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Licence and registration

Below is a list of alerts relating to vehicle licensing and registration.

1. Vehicle has previously been de-registered

The vehicle has been de-registered in the past and then registered again.

The vehicle may have been in an accident and written off by an insurance company, or the vehicle's registration may have expired because the licence was not kept current.

Passenger vehicles can only remain unlicensed for 12 months, or 24 months if currently owned by a vehicle trader. Non-passenger vehicles (trailers, ATVs, etc.) can remain unlicensed for 24 months.

The owner at the time may have asked that the licence and registration be cancelled because the vehicle would not be used for some time (for example while overseas).

Our recommendations

Try to contact the person who owned the vehicle just prior to the date of de-registration, for more information.

2. Vehicle is de-registered

The vehicle may have been in an accident and written off by an insurance company, or the vehicle's registration may have expired because the licence was not kept current.

If the vehicle is unlicensed for over 12 months it will be de-registered.

Our recommendations

Speak to the current owner or the person who owned the vehicle just prior to the date of de-registration, for more information.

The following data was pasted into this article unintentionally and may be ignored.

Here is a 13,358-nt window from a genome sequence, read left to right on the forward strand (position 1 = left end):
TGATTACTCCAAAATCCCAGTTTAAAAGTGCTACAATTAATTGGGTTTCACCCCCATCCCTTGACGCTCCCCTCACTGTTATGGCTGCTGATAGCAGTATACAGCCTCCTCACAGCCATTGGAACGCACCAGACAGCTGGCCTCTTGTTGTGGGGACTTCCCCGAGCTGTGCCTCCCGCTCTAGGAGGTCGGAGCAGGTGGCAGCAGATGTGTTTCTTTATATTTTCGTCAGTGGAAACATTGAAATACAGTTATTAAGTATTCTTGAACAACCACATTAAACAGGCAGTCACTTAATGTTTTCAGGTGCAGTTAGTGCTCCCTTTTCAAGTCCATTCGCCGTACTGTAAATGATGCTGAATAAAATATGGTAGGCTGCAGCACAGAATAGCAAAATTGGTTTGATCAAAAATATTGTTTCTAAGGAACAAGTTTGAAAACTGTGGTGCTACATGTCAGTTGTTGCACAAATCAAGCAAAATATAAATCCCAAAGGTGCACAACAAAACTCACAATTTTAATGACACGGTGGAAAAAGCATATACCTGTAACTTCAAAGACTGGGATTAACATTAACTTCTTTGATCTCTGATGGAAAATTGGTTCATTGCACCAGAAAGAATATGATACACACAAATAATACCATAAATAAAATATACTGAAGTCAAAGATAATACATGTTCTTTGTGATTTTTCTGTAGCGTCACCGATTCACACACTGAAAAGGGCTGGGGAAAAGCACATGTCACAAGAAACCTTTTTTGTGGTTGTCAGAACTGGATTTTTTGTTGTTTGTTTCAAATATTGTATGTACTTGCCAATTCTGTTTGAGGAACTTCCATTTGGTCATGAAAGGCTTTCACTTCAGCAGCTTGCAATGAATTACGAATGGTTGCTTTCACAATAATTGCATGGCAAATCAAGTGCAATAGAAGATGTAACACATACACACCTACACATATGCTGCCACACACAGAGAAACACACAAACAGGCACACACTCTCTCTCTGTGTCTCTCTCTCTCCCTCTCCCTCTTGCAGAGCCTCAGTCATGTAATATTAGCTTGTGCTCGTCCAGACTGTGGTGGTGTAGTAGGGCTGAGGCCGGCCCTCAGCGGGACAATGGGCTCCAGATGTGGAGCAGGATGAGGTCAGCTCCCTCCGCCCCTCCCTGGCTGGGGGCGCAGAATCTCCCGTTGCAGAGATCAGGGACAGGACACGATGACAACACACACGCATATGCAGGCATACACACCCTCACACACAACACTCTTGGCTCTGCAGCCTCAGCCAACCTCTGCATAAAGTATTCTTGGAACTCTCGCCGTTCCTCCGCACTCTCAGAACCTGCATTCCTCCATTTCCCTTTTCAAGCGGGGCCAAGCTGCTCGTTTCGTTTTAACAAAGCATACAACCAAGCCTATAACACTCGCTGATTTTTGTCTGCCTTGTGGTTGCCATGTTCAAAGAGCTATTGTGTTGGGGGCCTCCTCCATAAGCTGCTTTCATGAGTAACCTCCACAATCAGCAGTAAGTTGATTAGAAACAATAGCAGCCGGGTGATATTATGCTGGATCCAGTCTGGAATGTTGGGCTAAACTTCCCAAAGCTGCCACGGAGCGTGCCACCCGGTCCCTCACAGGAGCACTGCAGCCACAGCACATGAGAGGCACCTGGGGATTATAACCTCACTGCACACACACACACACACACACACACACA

3. Registration has been cancelled

This vehicle's registration has been cancelled by the vehicle owner, and is no longer allowed on the road.

There are a number of possible reasons for this, such as the vehicle:

  • has been destroyed or rendered permanently useless
  • was written-off by an insurance company due to major damage
  • is being permanently removed from New Zealand roads (for example sold for parts)
  • was not going to be used on the road for a reasonably long period of time (for example being restored, owner going overseas, etc.)

Our recommendations

If you wish to purchase this vehicle for use upon New Zealand roads, you will need to have the vehicle re-registered (new plates assigned), obtain a current WOF or COF, possibly have a VIN assigned, and purchase a current vehicle licence.

As part of the re-registration process, the vehicle will undergo a thorough safety inspection for frame damage etc. This inspection costs approximately $450.

You may also be responsible for paying overdue/unpaid licence or RUC fees if applicable to this vehicle.

4. Registration has lapsed

The vehicle's registration has been cancelled by the NZTA - not by the vehicle owner.

Passenger vehicles can only remain unlicensed for 12 months, or 24 months if currently owned by a vehicle trader. Non-passenger vehicles (trailers, ATVs, etc) can remain unlicensed for 24 months.

Our recommendations

If you wish to purchase this vehicle for use on New Zealand roads, you will need to have the vehicle re-registered (new plates assigned), obtain a current WOF or COF, possibly have a VIN assigned, and purchase a current vehicle licence.

As part of the re-registration process, the vehicle will undergo a thorough safety inspection for frame damage etc. This inspection costs approximately $450.

You may also be responsible for paying overdue/unpaid licence or RUC fees if there are any outstanding.

5. Registration will lapse, unless re-licensed.

This vehicle does not have a current licence and the NZTA will cancel the vehicle's registration if the vehicle is not re-licensed by the specified date.